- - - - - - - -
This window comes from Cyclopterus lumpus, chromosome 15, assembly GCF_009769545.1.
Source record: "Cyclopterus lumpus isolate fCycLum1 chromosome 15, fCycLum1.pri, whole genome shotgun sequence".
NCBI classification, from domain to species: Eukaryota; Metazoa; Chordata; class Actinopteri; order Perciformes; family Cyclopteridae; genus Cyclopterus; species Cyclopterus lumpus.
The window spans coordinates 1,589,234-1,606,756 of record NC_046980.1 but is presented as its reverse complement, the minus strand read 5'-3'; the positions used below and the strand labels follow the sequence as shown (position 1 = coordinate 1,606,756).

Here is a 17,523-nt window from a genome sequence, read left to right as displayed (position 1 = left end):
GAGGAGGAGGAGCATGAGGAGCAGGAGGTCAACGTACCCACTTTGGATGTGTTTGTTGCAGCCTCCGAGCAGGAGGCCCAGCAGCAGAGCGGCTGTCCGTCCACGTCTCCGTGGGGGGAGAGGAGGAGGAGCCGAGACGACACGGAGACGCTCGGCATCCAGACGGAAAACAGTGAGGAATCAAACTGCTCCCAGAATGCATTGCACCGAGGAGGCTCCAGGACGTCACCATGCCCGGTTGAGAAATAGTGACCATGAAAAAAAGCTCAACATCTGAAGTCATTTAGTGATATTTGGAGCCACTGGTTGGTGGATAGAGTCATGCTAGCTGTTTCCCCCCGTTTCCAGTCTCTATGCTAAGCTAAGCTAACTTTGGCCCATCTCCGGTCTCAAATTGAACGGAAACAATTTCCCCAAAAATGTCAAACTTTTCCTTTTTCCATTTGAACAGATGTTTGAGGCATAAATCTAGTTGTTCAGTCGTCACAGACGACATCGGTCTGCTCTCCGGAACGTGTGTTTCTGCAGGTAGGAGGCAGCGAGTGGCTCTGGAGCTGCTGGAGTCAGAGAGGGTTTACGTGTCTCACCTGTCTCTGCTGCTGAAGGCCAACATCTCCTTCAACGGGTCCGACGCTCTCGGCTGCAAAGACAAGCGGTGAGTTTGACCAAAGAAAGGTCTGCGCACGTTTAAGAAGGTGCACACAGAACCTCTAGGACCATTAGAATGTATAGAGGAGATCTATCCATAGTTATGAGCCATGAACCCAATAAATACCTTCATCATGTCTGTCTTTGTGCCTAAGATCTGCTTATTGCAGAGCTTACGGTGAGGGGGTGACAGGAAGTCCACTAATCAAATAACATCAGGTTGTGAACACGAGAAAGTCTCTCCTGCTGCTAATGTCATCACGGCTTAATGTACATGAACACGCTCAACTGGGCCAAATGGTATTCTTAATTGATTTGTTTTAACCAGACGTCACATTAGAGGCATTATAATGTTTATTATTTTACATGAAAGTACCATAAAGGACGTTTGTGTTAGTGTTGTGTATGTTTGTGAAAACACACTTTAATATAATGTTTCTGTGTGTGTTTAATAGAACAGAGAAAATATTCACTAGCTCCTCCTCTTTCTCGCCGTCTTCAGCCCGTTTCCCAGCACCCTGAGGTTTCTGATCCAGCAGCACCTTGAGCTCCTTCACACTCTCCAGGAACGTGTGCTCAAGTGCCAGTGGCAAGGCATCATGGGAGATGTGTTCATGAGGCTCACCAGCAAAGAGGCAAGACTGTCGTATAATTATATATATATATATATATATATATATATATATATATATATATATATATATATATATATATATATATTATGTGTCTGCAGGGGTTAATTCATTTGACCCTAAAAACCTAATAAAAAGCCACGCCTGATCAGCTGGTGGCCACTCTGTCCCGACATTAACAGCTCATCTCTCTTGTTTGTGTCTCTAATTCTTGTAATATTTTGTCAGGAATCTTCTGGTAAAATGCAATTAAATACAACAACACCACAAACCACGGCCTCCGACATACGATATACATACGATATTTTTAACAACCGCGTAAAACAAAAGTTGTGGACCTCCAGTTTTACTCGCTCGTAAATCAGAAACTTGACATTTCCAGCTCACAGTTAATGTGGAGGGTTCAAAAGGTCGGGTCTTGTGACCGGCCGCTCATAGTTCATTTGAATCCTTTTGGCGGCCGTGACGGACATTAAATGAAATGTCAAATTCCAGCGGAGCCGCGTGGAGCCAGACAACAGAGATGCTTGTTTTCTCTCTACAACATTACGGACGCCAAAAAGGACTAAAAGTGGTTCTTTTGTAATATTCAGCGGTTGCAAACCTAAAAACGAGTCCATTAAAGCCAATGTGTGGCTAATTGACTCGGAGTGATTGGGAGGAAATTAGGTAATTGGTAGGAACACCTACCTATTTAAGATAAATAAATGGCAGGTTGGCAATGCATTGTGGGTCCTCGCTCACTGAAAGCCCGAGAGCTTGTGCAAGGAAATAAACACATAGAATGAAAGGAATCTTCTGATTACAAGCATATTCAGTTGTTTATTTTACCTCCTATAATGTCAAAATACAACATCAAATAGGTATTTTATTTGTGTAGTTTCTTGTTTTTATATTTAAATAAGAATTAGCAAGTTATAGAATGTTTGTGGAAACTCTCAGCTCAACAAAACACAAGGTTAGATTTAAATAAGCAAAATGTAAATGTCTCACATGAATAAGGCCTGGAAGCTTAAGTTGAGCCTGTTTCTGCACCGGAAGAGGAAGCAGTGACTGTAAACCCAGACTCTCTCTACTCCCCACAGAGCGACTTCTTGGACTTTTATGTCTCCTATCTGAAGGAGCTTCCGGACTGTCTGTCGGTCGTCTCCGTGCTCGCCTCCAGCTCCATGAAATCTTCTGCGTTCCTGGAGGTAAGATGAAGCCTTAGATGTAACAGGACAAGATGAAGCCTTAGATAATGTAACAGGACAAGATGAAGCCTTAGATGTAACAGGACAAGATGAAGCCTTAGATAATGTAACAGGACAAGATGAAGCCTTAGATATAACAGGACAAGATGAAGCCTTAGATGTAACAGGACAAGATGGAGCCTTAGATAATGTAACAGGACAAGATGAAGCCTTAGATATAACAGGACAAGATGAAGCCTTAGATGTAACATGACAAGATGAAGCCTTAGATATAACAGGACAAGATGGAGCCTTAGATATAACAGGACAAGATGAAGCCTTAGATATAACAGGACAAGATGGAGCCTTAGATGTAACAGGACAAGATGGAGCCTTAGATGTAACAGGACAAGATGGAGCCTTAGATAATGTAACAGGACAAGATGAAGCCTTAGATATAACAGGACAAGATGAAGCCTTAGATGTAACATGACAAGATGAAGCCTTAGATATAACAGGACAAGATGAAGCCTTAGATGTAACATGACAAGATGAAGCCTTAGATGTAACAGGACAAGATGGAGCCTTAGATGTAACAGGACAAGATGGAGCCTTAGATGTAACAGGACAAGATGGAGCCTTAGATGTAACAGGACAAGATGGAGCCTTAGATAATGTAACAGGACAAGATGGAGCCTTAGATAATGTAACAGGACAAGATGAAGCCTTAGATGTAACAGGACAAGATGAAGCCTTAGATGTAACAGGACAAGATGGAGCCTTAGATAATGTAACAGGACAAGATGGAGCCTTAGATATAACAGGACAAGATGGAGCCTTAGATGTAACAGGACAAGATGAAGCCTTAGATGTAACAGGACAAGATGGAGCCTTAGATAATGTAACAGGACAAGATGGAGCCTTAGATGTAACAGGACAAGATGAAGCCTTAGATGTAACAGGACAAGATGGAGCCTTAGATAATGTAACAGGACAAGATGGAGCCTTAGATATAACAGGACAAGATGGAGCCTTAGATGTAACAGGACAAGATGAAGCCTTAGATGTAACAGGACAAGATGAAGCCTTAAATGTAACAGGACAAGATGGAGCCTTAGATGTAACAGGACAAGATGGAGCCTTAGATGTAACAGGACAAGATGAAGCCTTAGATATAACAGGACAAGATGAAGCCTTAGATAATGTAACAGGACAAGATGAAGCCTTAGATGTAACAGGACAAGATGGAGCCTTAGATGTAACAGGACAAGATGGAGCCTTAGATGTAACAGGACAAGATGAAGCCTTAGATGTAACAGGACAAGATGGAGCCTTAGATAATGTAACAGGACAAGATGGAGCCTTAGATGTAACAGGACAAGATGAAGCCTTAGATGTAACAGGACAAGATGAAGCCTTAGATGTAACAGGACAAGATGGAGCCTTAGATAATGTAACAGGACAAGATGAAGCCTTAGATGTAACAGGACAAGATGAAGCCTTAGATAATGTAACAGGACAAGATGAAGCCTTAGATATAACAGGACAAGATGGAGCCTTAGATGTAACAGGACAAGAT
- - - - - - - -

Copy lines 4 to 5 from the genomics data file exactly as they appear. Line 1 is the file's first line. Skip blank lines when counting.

The window spans coordinates 1,589,234-1,606,756 of record NC_046980.1 but is presented as its reverse complement, the minus strand read 5'-3'; the positions used below and the strand labels follow the sequence as shown (position 1 = coordinate 1,606,756).

Here is a 17,523-nt window from a genome sequence, read left to right as displayed (position 1 = left end):